[Foundation-l] Letter to the community on Controversial Content

Tobias Oelgarte tobias.oelgarte at googlemail.com
Tue Oct 18 22:10:49 UTC 2011

Am 18.10.2011 23:20, schrieb Andreas K.:
> On Tue, Oct 18, 2011 at 8:09 PM, Tobias Oelgarte<
> tobias.oelgarte at googlemail.com>  wrote:
>> You said that we should learn from Google and other top websites, but at
>> the same time you want to introduce objective criteria, which neither of
>> this websites did?
> What I mean is that we should not classify media as offensive, but in terms
> such as "photographic depictions of real-life sex and masturbation", "images
> of Muhammad". If someone feels strongly that they do not want to see these
> by default, they should not have to. In terms of what areas to cover, we can
> look at what people like Google do (e.g. by comparing "moderate safe search"
> and "safe search off" results), and at what our readers request.
The problem is, that we never asked our readers, before the whole thing 
was running wild already. It would be really the time to question the 
feelings of the readers. That would mean to ask the readers in very 
different regions to get an good overview about this topic. What Google 
and other commercial groups do shouldn't be a reference to us. They 
serve their core audience and ignore the rest, since their aim is 
profit, and only profit, no matter what "good reasons" they represent. 
We are quite an exception from them. Not in popularity, but in concept. 
If we put to the example of "futanari", then we surely agree that there 
could be quite a lot of people that would be surprised. Especially if 
"safe-search" is on. But now we have to ask why it is that way? Why does 
it work so well for other, more common terms in a western audience?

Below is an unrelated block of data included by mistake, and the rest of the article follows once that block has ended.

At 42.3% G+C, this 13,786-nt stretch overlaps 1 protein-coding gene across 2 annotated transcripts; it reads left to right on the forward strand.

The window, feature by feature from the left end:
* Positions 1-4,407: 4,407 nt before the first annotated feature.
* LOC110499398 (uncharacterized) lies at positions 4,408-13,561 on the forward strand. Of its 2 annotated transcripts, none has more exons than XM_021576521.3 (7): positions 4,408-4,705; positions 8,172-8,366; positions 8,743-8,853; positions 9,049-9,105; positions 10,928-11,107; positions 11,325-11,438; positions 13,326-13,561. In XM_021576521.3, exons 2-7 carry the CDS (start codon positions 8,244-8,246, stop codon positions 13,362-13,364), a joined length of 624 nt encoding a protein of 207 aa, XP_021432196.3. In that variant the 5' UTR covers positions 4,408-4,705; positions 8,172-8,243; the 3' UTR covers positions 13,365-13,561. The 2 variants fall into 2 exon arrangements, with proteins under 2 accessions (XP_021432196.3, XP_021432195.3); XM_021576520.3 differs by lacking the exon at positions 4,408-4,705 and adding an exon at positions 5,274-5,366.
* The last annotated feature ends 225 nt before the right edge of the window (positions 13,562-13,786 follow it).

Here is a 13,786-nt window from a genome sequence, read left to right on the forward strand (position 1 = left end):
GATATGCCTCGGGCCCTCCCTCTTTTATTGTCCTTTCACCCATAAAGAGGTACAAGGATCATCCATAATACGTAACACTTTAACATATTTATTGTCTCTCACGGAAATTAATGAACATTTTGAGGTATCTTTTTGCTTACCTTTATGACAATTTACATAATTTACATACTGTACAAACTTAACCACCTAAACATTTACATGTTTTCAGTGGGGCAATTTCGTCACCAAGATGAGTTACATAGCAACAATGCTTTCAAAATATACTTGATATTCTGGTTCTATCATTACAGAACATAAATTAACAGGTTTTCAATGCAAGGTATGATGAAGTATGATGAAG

>> You also compare Wikipedia with an image board like
>> 4chan? You want the readers to define what they want see. That means
>> they should play the judge and that majority will win. But this in
>> contrast to the proposal that the filter should work with objective
>> criteria.
> I do not see this as the majority winning, and a minority losing. I see it
> as everyone winning -- those who do not want to be confronted with whatever
> media don't have to be, and those who want to see them can.
I guess you missed the point that a minority of offended people would 
just be ignored. Looking at the goal and Tings examples, then we would 
just strengthen the current position (western majority and point of 
view) but doing little to nothing in the areas that where the main 
concern, or at least the strong argument to start the progress. If it 
really comes down to the point that a majority does not find Muhammad 
caricatures offensive and it "wins", then we have no solution.
>> Could you please crosscheck your own comment and tell me what kind of
>> solution is up on your mind? Currently it is mix of very different
>> approaches, that don't fit together.
> My mind is not made up; we are still in a brainstorming phase. Of the
> alternatives presented so far, I like the opt-in version of Neitram's
> proposal best:
> http://meta.wikimedia.org/wiki/Controversial_content/Brainstorming#thumb.2Fhidden
> If something better were proposed, my views might change.
> Best,
> Andreas
I read this proposal and can't see a real difference in a second 
thought. At first it is good that the decision stays related to the 
topic and is not separated as in the first proposals. But it also has a 
bad taste in itself. We directly deliver the tags needed to remove 
content by third parties (SPI, Local Network, Institutions), no matter 
if the reader chooses to view the image or not, and we are still in 
charge to declare what might be or is offensive to others, forcing our 
judgment onto the users of the feature.

Overall it follows a good intention, but I'm very concerned about the 
side effects, which just let me say "no way" to this proposal as it is.


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